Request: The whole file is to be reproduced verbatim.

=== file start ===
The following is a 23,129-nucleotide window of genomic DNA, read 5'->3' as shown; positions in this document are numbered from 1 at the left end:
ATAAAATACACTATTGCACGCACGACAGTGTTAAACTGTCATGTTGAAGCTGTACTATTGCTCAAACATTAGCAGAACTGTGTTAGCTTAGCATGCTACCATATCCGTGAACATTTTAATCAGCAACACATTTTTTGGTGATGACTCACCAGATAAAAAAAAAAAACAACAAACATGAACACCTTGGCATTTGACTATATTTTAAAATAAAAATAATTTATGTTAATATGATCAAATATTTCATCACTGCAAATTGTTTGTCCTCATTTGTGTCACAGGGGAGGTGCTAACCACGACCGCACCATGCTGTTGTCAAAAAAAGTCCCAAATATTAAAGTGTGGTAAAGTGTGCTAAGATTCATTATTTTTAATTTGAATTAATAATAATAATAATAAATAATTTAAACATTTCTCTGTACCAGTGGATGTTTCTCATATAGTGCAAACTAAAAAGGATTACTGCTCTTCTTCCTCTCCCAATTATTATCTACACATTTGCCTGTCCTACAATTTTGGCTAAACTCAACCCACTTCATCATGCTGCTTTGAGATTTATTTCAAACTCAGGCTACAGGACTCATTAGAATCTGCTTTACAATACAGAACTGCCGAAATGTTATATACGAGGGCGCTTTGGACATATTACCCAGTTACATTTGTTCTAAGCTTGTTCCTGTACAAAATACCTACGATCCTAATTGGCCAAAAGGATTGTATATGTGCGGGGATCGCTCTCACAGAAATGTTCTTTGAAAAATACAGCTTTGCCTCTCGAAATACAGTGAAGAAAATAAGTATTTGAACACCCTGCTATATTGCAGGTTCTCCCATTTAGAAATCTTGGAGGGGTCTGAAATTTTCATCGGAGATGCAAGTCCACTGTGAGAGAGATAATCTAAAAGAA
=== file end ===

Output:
The following is a 23,129-nucleotide window of genomic DNA, read 5'->3' as shown; positions in this document are numbered from 1 at the left end:
ATAAAATACACTATTGCACGCACGACAGTGTTAAACTGTCATGTTGAAGCTGTACTATTGCTCAAACATTAGCAGAACTGTGTTAGCTTAGCATGCTACCATATCCGTGAACATTTTAATCAGCAACACATTTTTTGGTGATGACTCACCAGATAAAAAAAAAAAACAACAAACATGAACACCTTGGCATTTGACTATATTTTAAAATAAAAATAATTTATGTTAATATGATCAAATATTTCATCACTGCAAATTGTTTGTCCTCATTTGTGTCACAGGGGAGGTGCTAACCACGACCGCACCATGCTGTTGTCAAAAAAAGTCCCAAATATTAAAGTGTGGTAAAGTGTGCTAAGATTCATTATTTTTAATTTGAATTAATAATAATAATAATAAATAATTTAAACATTTCTCTGTACCAGTGGATGTTTCTCATATAGTGCAAACTAAAAAGGATTACTGCTCTTCTTCCTCTCCCAATTATTATCTACACATTTGCCTGTCCTACAATTTTGGCTAAACTCAACCCACTTCATCATGCTGCTTTGAGATTTATTTCAAACTCAGGCTACAGGACTCATTAGAATCTGCTTTACAATACAGAACTGCCGAAATGTTATATACGAGGGCGCTTTGGACATATTACCCAGTTACATTTGTTCTAAGCTTGTTCCTGTACAAAATACCTACGATCCTAATTGGCCAAAAGGATTGTATATGTGCGGGGATCGCTCTCACAGAAATGTTCTTTGAAAAATACAGCTTTGCCTCTCGAAATACAGTGAAGAAAATAAGTATTTGAACACCCTGCTATATTGCAGGTTCTCCCATTTAGAAATCTTGGAGGGGTCTGAAATTTTCATCGGAGATGCAAGTCCACTGTGAGAGAGATAATCTAAAAGAA